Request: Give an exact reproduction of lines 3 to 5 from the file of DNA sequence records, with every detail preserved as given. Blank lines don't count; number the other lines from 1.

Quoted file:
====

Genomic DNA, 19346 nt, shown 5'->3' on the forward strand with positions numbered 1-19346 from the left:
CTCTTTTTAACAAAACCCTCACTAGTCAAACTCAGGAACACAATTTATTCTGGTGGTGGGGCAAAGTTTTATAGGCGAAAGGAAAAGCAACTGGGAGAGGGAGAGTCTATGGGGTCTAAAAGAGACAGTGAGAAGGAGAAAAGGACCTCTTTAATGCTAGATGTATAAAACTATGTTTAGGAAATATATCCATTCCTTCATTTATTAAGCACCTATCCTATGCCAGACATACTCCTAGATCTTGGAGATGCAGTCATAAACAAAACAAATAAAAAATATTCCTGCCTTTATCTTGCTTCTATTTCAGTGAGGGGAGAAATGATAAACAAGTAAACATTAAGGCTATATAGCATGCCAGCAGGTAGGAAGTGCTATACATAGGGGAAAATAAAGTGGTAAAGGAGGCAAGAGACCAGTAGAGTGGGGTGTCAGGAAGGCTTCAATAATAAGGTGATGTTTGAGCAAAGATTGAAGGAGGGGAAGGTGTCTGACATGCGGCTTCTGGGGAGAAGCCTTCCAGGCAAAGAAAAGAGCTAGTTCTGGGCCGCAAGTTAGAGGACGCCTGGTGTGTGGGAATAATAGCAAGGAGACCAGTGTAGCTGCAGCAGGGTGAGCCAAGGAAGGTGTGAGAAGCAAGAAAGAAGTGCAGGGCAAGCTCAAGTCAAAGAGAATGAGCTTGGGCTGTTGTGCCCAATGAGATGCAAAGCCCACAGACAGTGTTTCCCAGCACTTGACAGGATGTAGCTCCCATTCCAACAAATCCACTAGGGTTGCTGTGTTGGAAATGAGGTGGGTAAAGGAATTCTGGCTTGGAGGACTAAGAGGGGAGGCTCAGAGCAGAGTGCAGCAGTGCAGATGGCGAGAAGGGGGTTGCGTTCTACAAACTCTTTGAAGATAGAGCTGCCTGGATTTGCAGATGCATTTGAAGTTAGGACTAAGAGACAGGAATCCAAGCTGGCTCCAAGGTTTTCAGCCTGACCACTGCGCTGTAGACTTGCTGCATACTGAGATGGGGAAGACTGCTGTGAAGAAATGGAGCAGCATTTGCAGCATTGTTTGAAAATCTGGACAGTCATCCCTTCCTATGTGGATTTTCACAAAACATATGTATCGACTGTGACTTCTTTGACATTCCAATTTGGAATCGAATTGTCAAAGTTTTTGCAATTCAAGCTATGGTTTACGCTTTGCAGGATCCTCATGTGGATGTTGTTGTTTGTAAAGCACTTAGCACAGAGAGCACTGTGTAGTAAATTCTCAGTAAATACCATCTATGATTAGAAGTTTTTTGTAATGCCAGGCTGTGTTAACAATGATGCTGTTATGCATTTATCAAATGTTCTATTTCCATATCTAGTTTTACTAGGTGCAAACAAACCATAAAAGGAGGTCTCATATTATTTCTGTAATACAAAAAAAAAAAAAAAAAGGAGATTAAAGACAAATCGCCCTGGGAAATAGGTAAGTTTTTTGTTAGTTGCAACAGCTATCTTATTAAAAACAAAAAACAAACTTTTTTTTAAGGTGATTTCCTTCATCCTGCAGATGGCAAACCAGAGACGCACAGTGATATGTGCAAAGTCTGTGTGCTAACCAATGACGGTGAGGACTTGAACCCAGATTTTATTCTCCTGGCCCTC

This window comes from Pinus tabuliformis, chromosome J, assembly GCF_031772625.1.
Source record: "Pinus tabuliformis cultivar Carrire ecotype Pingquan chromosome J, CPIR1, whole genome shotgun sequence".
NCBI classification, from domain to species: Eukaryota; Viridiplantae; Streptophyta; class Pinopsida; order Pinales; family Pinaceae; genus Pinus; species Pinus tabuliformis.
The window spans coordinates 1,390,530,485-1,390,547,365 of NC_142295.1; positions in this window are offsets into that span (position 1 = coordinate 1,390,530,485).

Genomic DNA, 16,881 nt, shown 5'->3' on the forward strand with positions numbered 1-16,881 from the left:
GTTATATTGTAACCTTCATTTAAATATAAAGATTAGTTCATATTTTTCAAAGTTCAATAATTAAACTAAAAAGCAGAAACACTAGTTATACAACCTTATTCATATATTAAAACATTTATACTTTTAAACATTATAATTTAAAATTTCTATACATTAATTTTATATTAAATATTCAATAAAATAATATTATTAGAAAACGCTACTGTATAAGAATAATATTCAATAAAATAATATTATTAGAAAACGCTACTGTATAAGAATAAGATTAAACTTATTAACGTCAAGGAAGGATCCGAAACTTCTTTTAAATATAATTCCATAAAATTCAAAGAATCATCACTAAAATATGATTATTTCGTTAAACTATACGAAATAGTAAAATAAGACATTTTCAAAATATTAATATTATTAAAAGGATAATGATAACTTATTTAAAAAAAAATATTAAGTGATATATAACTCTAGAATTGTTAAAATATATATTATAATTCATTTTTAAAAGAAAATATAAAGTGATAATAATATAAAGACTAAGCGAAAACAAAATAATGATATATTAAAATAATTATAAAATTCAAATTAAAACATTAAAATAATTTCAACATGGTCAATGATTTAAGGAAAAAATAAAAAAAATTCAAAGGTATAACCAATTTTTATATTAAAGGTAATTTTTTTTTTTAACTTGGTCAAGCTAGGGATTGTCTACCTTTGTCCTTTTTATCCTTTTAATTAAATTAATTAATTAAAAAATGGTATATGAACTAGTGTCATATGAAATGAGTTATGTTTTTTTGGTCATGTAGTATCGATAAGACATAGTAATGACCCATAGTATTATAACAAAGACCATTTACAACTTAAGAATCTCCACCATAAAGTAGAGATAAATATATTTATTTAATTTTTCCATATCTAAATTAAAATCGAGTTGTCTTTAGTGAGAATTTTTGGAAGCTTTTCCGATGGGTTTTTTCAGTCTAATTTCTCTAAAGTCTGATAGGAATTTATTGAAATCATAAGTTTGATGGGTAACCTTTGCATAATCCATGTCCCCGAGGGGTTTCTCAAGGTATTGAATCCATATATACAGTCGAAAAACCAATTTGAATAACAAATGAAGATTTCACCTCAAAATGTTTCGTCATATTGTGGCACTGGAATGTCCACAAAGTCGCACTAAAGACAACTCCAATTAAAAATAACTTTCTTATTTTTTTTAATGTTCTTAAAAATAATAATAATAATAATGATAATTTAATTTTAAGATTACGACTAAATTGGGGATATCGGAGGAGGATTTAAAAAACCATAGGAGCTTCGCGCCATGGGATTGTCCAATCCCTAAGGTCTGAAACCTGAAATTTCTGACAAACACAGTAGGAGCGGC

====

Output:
This window comes from Pinus tabuliformis, chromosome J, assembly GCF_031772625.1.
Source record: "Pinus tabuliformis cultivar Carrire ecotype Pingquan chromosome J, CPIR1, whole genome shotgun sequence".
NCBI classification, from domain to species: Eukaryota; Viridiplantae; Streptophyta; class Pinopsida; order Pinales; family Pinaceae; genus Pinus; species Pinus tabuliformis.